Blrrgghh only 7km! Arghhh my body ached after the run mainly due to my long absence in the home gym and running track.
I normally can run 6km at 55 minutes, slow and steady. I did the Buddy Run at only less than an hour but my buddy, Shiao Chin measured with smartphone apps – it was only 5.5km to be exact.
Hosts of events happening on DBKL Car Free Day – OCBC Cycle, Buddy Run, Raya Breakfast by DBKL and the whole Dataran Merdeka was in festive mood!
However, I noticed less crowd and despite a carnival, not many booths were there. I didn’t stay long. After the run, I had sample of Nestle cereal, had 2 cups of Milo from the Milo van and left. The celebration was yet to begin at that time.
I grew up with her music. Oh well, I only listened to The Chant of Metta and fell in love with it. The Chant of Metta lingers in my mind all the time and almost everyone who owns the CD could memorise the chant easily.
After 18 years of composing good music for Buddhism, Imee starts a world tour concert premiere in Kuala Lumpur’s prestigious Istana Budaya.
Aptly naming her concert “Sound of Wisdom”, I got excited when I knew that she even helped Subang Jaya Buddhist Association (SJBA) raise funds by contributing proceeds to the association.
As I participated in the Nuns Novitiate Program at SJBA and always felt indebted to the kind members who took care of us so well, I thought why not give back. Many SJBA friends were also at the concert.
The crowd was good although it wasn’t a full house. Brisk sales was seen at the counter where people snapped up program book, music CD, special edition EP, concert bag and T-shirts.
All lower denomination concert tickets were sold out and only RM350 tickets still available. For those who missed the concert can also have a “Meet and Share” session with Imee on Tuesday 4th August 2015, 10am-1pm at Nexus Auditorium.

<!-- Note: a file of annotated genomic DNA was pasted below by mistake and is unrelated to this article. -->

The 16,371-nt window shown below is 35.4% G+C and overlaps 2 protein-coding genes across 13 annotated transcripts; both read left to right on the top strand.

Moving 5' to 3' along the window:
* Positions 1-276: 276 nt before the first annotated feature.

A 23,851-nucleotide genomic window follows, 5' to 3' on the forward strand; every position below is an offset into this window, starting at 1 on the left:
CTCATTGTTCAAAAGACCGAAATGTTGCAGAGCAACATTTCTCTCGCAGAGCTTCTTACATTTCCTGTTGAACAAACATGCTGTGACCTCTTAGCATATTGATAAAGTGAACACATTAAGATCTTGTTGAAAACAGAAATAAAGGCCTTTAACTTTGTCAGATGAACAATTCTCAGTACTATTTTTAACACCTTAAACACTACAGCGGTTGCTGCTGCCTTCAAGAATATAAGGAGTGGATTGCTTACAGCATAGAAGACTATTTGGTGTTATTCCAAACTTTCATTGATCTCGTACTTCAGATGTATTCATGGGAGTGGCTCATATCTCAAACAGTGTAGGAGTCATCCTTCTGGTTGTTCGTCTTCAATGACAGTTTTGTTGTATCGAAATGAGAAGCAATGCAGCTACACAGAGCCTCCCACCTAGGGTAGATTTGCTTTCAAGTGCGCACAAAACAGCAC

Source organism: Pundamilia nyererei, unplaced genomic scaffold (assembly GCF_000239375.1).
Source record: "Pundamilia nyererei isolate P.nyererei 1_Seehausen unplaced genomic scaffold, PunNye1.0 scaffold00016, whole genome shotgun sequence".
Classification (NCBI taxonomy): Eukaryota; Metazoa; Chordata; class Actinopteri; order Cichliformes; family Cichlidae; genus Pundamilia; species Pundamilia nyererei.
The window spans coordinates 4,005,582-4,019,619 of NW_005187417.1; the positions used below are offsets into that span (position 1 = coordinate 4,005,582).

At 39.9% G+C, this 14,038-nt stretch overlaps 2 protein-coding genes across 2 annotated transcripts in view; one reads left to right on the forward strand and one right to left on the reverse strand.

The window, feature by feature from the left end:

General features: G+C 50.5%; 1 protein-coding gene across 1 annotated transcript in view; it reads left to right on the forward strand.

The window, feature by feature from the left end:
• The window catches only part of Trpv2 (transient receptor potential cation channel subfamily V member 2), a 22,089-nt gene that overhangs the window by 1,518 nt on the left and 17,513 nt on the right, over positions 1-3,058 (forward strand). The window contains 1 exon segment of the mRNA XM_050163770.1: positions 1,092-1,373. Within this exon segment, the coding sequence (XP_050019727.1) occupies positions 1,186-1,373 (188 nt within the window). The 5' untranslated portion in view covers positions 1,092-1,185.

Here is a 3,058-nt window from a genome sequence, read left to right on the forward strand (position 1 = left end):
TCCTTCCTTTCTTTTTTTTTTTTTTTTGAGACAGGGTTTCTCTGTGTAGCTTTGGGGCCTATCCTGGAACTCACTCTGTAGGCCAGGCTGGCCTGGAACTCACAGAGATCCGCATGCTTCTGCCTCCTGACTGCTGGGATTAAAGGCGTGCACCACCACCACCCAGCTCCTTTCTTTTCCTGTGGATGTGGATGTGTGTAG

Aidilfitri tahun ini….
Selamat Hari Raya Aidilfitri kepada semua sahabat beragama Islam. Bagi penulis, agama Islam ialah agama yang mendidik sifat penyayang, persefahaman dan keamanan. Umat Islam membentuk lebih daripada 65% populasi Malaysia dan sudah pasti Hari Raya Aidilfitri disambut lebih meriah daripada perayaan yang lain. Malah, kekuatan dan keimanan umat Islam yang berjaya berpuasa sepanjang bulan Ramadhan, menjadikan kehadiran Syawal itu bertambah nikmat.
Namun tahun ini, insiden Plaza Low Yat baru-baru ini mungkin menjadikan suasana Hari Raya tahun ini sedikit tegang. Hal yang disyaki sebagai satu kes pencurian kecil dapat meletuskan perbalahan, mengguris hati kita dan mencetuskan huru-hara.
Insiden Plaza Low Yat dapat dijadikan satu pengajaran kepada kita semua. Pertama, rakyat Malaysia terlalu mudah mempercayai kata-kata di media sosial, terutamanya yang berbaurkan perkauman dan membangkitkan emosi. Pada persepsi umum, jika banyak orang mengatakan sesuatu perkara dan menaruh benci, maka sudah tentu perkara itu dikira betul dan boleh dipercayai.
Hakikatnya, sesuatu yang sentiasa diperkata-katakan itu tidak semestinya sahih dan benar. Jika penjelasan Ketua Polis Negara yang terpampang di dada akhbar pun boleh disangkal oleh peguambela kepada pemuda yang disyaki mencuri, dapatkah kita mempercayai segala kata-kata dan laporan berita tanpa menyaksikan keadaan sebenar? Oleh itu, pengajaran utama kepada kita semua adalah untuk menentukan kesahihan sesuatu berita sebelum dikongsikan di media sosial atau dibataskan sebagai muzakarah sahaja.
Kebebasan bersuara, berhimpun dan berpersatuan diperuntukkan dalam Perkara 10 Perlembagaan Persekutuan dan kita haruslah bijak menggunakan kebebasan ini terutamanya dalam media sosial. Penulis ingin memetik pandangan mantan Perdana Menteri, Tun Dr. Mahathir yang berkata bahawa banyak perkara dapat diselesaikan melalui perundingan. Perbincangan yang ditimbulkan melalui media sosial merupakan satu platform yang cukup baik untuk menajamkan minda dan meluahkan pandangan.
Namun, seperti dalam seminar atau mana-mana persidangan yang diadakan, panel penceramah selalunya dibimbing oleh seorang penyederhana atau moderator. Dalam ruangan media sosial pula, tuan punya status atau pandangan itulah yang harus menjadi moderator untuk mengawal situasi apabila komen-komen yang tertimbul tidak relevan atau mula menjadi rancak dengan niat yang tidak baik. Dalam forum atas talian pun begitu. Ada moderator yang ditanggungjawabkan untuk menjalankan tugas mereka. Jika kami berjaya menjadi moderator kendiri untuk segala hujah dalam media sosial dan bijak bertindak apabila berlaku perbualan yang tidak diingini, maka tidak akan timbul soal kawalan sosial media oleh kerajaan.